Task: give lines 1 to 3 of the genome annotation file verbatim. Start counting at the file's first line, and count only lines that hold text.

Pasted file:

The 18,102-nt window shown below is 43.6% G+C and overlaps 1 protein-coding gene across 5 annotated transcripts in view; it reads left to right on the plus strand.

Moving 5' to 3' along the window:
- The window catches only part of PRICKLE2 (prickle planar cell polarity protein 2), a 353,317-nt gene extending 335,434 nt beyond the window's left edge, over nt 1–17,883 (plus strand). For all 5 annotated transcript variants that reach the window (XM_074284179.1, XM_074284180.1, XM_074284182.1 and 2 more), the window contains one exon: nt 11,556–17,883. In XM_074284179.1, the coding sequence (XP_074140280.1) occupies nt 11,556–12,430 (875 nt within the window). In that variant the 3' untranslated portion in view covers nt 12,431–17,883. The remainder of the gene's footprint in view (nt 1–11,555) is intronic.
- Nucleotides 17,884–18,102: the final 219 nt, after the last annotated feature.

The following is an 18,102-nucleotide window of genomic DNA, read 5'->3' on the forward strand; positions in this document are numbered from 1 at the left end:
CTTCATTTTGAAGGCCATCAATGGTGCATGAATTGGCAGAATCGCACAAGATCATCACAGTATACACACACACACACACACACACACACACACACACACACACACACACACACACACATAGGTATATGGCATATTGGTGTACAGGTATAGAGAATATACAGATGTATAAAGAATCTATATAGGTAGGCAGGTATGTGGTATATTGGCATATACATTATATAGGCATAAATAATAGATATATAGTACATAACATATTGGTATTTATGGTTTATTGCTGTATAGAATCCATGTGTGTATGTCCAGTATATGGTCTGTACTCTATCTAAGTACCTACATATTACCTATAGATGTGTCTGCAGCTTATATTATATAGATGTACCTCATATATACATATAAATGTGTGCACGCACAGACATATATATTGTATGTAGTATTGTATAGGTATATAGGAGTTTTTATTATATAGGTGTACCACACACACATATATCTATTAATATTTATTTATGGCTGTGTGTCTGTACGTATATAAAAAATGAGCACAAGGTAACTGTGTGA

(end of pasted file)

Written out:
The 18,102-nt window shown below is 43.6% G+C and overlaps 1 protein-coding gene across 5 annotated transcripts in view; it reads left to right on the plus strand.

Moving 5' to 3' along the window:
- The window catches only part of PRICKLE2 (prickle planar cell polarity protein 2), a 353,317-nt gene extending 335,434 nt beyond the window's left edge, over nt 1–17,883 (plus strand). For all 5 annotated transcript variants that reach the window (XM_074284179.1, XM_074284180.1, XM_074284182.1 and 2 more), the window contains one exon: nt 11,556–17,883. In XM_074284179.1, the coding sequence (XP_074140280.1) occupies nt 11,556–12,430 (875 nt within the window). In that variant the 3' untranslated portion in view covers nt 12,431–17,883. The remainder of the gene's footprint in view (nt 1–11,555) is intronic.